The UK’s departure from the EU has brought significant changes to the UK’s trade landscape and businesses that previously never needed to know about importing, exporting and tariffs now need to become specialists fast. The UK government announced phased border controls on goods coming from the EU into Great Britain on 1 July 2021 and although you have up to 6 months to complete the process, delaying your customs declaration will create a backlog, increasing administration costs, and liability for any tax duties due on goods. And with a spotlight on corporate governance, it’s essential than ever to know the customs process inside out. Here is what you need to know about importing automotive parts into the UK.
To import car parts into the UK, you will need a 12-digit Economic Operator Registration and Identification Number (EORI) starting with GB. To get an EORI number, your business needs to “be established” , that is, have premises based in the UK. Your premises will need to be a:
Keep in mind that you do not need an EORI number to move goods for personal use. You will need an EORI number when using HMRC’s customs systems like Customs Handling of Imports and Export Freight (CHIEF). The business exporting car parts to you will need to submit an export declaration in their country and have the license or certificates to export to the UK. Check that your seller is certified to export from their country.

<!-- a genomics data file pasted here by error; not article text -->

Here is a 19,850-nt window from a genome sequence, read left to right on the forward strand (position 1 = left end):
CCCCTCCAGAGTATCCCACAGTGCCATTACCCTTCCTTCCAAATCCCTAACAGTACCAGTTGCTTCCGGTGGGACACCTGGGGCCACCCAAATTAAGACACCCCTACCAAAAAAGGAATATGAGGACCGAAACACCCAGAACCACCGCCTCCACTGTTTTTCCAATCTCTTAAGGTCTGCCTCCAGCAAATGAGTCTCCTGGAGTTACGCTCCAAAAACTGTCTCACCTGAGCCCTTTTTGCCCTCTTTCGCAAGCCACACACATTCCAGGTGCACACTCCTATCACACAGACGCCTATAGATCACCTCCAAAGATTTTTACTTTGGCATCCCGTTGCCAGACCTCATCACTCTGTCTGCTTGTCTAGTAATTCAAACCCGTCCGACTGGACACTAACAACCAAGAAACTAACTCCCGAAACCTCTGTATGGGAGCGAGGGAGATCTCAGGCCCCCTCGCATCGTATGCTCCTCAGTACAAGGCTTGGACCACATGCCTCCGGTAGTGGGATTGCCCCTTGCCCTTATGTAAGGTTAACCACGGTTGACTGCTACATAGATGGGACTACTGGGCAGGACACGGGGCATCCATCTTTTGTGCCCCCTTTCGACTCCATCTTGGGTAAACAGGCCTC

Most dealers specialising in importing car parts use a freight forwarder as their customs agent. You can hire a freight company to handle customs, such as:
A specialist freight forwarder can act for you, either as a direct or indirect representative, but they cannot work on your behalf without written instructions from you. Keep in mind that, if the need arises, HMRC will ask for evidence of authorisation. To fill a declaration on your behalf your courier will need proof of origin, a detailed description of the consignment, the appropriate licence, and your EORI number.
Whether you submit a full declaration or a simplified declaration, you’ll need commodity codes to determine the rate of duty payable. You can find the commodity codes for importing automotive parts in the tariff tool, which will help you complete import declarations and other paperwork and pay the right duty and VAT. Before searching for commodity codes, its best to have some details at hand such as:
Chapter 87 of the HS tariff code covers automotive parts. Many of the common car parts fall under this chapter. For example:
After your specialist freight forwader gets your car parts through the border, you will need to pay duty to have them released into free circulation or warehouse storage. HMRC allows you to pay customs duty, excise duty and VAT in several ways. You can use the flexible accounting system to pay by card, cheque or bank transfer, or use Direct Trade Input(DTI). If you have a duty deferment account, you can delay payment until an agreed future date.